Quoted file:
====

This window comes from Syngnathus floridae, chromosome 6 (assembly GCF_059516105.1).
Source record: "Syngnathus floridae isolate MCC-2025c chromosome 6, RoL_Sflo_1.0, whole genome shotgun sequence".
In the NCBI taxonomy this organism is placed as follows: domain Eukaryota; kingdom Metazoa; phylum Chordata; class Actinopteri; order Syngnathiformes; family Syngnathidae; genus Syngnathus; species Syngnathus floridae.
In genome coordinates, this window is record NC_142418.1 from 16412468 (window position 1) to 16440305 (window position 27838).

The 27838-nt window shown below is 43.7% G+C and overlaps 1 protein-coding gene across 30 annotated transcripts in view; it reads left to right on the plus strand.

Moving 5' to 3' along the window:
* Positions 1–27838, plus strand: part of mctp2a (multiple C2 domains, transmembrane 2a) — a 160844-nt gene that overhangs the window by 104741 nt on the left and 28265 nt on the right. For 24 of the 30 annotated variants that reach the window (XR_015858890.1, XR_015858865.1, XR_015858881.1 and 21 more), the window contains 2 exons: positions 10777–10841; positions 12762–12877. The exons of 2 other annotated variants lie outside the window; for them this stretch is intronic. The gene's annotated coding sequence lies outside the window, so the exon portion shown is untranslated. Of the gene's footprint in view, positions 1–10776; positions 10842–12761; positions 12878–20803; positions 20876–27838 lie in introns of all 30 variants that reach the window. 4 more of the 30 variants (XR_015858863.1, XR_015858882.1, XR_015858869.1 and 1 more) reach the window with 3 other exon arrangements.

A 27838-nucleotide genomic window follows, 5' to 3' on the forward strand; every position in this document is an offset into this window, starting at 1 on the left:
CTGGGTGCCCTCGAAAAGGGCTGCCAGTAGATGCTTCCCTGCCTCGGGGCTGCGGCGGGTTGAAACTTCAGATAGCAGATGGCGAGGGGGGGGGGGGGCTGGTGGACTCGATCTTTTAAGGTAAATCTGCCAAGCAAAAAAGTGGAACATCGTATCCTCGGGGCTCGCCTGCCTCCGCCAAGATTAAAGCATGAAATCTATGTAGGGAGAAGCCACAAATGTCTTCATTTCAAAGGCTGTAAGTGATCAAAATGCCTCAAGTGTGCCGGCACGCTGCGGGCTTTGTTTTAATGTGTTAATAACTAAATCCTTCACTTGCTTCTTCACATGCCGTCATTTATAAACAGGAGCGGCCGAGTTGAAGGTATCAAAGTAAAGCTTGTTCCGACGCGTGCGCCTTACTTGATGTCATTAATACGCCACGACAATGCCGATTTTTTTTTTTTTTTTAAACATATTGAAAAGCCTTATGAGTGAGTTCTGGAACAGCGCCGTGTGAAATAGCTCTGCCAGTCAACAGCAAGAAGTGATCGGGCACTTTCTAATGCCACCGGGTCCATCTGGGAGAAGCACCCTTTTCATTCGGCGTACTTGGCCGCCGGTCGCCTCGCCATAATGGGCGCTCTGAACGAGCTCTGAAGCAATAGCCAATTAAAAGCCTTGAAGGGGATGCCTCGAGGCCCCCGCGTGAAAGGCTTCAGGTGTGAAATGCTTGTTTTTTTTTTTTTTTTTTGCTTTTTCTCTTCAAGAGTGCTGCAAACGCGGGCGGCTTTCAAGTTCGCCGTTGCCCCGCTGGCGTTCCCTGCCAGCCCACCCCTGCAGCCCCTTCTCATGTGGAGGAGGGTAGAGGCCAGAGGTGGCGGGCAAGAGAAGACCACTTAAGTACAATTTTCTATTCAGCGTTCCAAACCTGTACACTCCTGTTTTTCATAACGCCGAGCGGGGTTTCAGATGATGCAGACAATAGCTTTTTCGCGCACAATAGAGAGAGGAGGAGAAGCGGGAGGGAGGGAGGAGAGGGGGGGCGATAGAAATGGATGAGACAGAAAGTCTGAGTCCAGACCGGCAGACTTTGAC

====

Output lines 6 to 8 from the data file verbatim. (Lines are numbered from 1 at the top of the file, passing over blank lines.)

Moving 5' to 3' along the window:
* Positions 1–27838, plus strand: part of mctp2a (multiple C2 domains, transmembrane 2a) — a 160844-nt gene that overhangs the window by 104741 nt on the left and 28265 nt on the right. For 24 of the 30 annotated variants that reach the window (XR_015858890.1, XR_015858865.1, XR_015858881.1 and 21 more), the window contains 2 exons: positions 10777–10841; positions 12762–12877. The exons of 2 other annotated variants lie outside the window; for them this stretch is intronic. The gene's annotated coding sequence lies outside the window, so the exon portion shown is untranslated. Of the gene's footprint in view, positions 1–10776; positions 10842–12761; positions 12878–20803; positions 20876–27838 lie in introns of all 30 variants that reach the window. 4 more of the 30 variants (XR_015858863.1, XR_015858882.1, XR_015858869.1 and 1 more) reach the window with 3 other exon arrangements.

A 27838-nucleotide genomic window follows, 5' to 3' on the forward strand; every position in this document is an offset into this window, starting at 1 on the left: